Following a standard analytical technique, consider solutions of form x(t) = X.exp(q.t) for some constants X and q, yielding 0 = k.k.X.exp(q.t) +q.q.X.exp(q.t) = (k.k +q.q).X.exp(q.t). This is solved by q = ±i.k, where i is an imaginary unit, i.e. the square root of −1. The equation is linear, so X is unconstrained. We thus obtain solutions exp(±i.k.t) and any sum of such solutions, however scaled, will be a solution. Since exp(±i.z) = cos(z) ±i.sin(z), two such sums are sin(k.t) and cos(k.t), from which we can readilly recover exp(±i.k.t), so they serve as an alternate basis, with the convenient property that they are purely real (i.e. we avoid complex numbers). Any real combination of sin(k.t) and cos(k.t) can be written as X.sin(k.t +a) for some constants X and a, so our real solutions are all sinusoids. (Here sin(s) = Sin(s.radian); sin is a function from reals to reals, while ({reals}: Sin :{angles}) is the essential trigonometric function.)

The amplitude, X, determines the total energy of the solution; the lowest possible energy is E(0), arising when X = 0; the surplus above that is simply (k.X).(k.X).m/2 when the system's inertia is m. Independent of X, the period of the oscillation is 2.π/k.

Quantum analysis

In Schrödinger's equation for the wave function ψ of a particle of mass m in a potential V,

we must substitute V = E(x) = E(0) +E''(0).x.x/2 = E(0) +k.k.m.x.x/2, and replace ∇ with ∂/∂x – for now, this is a simple one-dimensional system. Following a standard technique, consider solutions of form ψ(t,x) = T(t).X(x) for some functions T, X; substituting this in the above and dividing through by ψ/2/m, we obtain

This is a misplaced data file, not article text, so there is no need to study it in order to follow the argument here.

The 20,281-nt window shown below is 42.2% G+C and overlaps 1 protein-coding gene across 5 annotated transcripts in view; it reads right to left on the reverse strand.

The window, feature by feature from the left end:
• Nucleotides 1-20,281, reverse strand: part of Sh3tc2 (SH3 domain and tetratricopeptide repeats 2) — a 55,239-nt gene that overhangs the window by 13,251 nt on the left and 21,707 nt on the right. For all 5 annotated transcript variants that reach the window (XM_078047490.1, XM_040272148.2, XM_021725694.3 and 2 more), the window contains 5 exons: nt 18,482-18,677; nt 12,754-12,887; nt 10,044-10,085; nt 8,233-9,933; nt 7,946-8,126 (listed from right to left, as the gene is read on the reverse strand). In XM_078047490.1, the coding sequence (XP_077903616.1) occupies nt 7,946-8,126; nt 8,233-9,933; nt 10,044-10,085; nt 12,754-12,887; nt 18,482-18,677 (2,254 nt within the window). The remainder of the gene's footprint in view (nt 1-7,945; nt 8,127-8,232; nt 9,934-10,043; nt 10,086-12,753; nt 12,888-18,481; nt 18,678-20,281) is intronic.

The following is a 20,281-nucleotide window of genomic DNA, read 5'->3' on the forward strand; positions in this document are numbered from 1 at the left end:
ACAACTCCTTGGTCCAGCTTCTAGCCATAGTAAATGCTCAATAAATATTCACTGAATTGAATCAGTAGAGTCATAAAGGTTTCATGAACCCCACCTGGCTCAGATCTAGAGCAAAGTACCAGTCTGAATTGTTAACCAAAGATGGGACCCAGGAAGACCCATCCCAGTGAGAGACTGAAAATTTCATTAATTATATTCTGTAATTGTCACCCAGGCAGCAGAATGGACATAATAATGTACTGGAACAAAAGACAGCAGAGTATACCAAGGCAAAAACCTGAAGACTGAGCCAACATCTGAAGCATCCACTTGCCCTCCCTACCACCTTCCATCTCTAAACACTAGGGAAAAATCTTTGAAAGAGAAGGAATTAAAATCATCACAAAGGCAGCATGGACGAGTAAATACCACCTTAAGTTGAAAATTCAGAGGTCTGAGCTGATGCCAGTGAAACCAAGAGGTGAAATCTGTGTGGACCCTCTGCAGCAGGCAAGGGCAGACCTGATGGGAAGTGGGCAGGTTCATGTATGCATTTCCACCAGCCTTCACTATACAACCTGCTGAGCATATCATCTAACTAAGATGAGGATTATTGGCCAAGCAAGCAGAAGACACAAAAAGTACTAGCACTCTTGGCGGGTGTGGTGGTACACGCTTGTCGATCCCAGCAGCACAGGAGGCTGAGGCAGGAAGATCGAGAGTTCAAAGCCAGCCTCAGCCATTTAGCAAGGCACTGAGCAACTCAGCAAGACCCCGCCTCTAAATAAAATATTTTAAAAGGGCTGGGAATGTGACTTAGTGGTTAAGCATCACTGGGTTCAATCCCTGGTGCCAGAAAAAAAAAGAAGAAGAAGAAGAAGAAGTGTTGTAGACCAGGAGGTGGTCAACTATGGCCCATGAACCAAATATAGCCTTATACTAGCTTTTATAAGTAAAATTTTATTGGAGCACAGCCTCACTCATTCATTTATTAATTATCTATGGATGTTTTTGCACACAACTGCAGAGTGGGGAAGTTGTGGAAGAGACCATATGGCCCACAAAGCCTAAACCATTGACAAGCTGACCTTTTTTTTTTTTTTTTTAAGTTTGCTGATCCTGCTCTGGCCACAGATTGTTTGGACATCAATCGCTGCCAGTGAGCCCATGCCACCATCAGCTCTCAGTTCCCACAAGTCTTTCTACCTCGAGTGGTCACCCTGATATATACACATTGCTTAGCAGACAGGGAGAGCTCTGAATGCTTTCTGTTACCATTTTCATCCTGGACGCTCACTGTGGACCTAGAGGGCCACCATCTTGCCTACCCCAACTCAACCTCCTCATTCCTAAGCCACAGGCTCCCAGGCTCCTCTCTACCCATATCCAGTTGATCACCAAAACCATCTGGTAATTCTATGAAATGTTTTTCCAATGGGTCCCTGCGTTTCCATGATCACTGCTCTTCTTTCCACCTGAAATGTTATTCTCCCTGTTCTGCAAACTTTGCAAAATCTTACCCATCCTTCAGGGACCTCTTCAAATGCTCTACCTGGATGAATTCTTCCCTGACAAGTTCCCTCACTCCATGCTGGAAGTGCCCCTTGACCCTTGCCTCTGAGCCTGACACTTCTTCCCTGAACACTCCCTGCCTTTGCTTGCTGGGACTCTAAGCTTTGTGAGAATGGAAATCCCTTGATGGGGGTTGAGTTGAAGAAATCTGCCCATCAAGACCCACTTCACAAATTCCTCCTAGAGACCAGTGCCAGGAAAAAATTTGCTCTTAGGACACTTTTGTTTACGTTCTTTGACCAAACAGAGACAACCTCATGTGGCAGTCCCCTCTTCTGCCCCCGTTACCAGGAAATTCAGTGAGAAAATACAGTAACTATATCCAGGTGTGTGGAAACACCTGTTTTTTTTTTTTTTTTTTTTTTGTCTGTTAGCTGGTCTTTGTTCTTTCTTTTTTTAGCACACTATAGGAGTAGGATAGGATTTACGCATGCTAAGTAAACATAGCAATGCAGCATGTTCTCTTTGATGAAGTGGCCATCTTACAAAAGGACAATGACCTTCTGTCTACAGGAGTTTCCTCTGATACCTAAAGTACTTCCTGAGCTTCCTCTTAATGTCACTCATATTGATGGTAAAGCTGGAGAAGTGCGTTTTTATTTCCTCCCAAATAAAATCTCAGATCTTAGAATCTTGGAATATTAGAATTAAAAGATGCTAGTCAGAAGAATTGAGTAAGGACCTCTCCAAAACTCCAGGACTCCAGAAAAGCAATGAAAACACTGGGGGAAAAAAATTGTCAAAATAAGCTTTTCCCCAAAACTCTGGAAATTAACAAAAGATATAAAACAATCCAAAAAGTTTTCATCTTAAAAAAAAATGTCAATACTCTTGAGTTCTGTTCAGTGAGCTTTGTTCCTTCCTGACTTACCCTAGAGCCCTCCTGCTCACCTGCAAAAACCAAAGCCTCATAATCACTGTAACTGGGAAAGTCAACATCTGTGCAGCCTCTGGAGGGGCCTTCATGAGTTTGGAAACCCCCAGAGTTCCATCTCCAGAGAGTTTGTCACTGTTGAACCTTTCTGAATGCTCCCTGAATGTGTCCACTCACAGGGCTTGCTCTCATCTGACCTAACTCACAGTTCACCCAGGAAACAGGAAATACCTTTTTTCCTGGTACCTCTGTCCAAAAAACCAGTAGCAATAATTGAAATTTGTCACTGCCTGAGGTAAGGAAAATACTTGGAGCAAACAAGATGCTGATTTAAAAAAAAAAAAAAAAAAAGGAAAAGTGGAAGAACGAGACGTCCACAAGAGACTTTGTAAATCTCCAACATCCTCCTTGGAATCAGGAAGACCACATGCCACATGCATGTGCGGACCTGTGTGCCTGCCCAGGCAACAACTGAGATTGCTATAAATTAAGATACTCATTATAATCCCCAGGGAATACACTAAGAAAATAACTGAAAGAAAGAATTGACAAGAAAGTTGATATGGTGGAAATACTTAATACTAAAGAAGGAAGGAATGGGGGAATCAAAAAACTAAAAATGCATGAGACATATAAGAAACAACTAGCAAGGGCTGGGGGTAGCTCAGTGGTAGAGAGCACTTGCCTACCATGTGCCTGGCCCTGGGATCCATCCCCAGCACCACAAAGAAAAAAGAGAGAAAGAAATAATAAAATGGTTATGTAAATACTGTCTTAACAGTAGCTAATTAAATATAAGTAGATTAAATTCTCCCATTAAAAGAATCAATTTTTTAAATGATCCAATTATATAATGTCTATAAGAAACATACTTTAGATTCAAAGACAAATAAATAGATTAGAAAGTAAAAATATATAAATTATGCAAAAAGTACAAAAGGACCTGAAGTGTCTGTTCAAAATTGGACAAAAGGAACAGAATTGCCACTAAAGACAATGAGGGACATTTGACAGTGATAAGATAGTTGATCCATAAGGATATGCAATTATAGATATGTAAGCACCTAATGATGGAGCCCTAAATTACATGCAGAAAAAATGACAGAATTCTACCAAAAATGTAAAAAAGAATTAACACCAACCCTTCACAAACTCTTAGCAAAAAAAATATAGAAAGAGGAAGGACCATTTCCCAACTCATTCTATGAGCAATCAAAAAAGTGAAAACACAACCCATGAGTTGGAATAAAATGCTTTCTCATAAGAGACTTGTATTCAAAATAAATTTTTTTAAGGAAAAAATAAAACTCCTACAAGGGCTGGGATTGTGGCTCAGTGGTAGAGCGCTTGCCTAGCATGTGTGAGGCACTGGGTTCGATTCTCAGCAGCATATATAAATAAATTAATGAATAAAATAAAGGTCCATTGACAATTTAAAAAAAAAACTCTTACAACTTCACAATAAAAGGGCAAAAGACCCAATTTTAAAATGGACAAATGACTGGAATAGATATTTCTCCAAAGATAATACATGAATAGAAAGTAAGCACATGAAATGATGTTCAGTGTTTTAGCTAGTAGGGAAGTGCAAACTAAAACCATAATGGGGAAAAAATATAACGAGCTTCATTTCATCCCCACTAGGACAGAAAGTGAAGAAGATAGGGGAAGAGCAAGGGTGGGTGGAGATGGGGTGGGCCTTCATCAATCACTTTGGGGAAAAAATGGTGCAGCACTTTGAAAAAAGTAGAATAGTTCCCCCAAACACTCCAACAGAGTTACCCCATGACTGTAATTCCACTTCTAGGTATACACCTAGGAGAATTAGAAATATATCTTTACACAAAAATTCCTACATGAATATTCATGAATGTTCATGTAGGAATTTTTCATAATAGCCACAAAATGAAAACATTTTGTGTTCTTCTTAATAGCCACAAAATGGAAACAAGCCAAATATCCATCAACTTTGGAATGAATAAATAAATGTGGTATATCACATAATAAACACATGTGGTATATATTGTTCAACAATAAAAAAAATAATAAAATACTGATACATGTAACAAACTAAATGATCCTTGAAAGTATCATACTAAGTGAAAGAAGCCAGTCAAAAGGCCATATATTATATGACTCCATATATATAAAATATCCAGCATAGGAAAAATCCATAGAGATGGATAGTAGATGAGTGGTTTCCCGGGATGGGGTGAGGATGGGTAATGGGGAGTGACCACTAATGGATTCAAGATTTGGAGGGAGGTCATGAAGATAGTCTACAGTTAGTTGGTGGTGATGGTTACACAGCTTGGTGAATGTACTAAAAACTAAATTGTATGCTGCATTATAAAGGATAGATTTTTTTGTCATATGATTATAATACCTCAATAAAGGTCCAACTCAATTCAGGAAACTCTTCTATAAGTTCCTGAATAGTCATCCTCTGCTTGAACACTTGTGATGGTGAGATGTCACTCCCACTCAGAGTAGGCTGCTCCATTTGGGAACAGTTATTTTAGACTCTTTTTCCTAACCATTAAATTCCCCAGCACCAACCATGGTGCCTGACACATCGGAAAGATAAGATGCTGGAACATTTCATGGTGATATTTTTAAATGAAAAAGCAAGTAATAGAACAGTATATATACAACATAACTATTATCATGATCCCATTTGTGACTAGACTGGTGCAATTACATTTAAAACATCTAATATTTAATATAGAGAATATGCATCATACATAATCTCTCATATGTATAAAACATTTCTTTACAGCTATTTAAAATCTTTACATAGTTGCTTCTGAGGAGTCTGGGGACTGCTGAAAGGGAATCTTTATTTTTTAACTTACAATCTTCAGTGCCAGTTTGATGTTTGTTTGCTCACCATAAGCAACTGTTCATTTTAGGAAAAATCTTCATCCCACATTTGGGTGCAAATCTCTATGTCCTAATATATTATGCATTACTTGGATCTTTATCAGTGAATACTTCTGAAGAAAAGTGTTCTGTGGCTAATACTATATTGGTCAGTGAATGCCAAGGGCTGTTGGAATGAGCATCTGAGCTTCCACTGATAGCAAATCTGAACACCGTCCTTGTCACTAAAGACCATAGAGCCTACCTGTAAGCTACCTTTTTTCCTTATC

in which the left side depends on t but not on x and the right side depends on x but not on t; hence both sides must in fact be constant. Let that constant (dimensionally a squared momentum) be 2.m.Q for some energy Q. The left-hand side immediately gives T(t) as exp(−i.Q.t/ℏ) times some constant, while the right-hand side yields

X'' is a quadratic times X; this is exactly what would arise from X including a factor of an exponential of a quadratic; and we expect our solution to be either symmetric or anti-symmetric about x = 0. So consider solutions of form X(x) = P(x).exp(−x.x/2/s) for some constant s; these yield X'(x) = −x.X(x)/s +P'(x).exp(−x.x/2/s) and

which matches if

which has the right form for polynomials to be solutions for P. Re-arranging to group the highest-order terms together, we get:

Since the left-hand side has terms of higher order than the right, its coefficient of leading order must be zero, whence ℏ/s = ±k.m or s = ±ℏ/k/m; the requirement that X(x) be normalisable (that is, we can chose to so scale it as to make integral(: ψ.*ψ :) over the full range of x come out to 1, for all t) forces s to be positive, so we get s = ℏ/k/m. This leaves us with

Now, s has the dimensions of an area, so let's use u = x/√s = x.√(k.m/ℏ) in preference to x, with P(x) = sum(: power(n, u).p(n) ←n :) for some list p of co-efficients. Then P'(x) = sum(: n.p(n).power(n−1, u) ←n :)/√s, P''(x) = sum(: n.(n−1).p(n).power(n−2, u) ←n :)/s, and we obtain:

Whence, equating powers and taking e = (Q −E(0))/ℏ/k −1/2, we obtain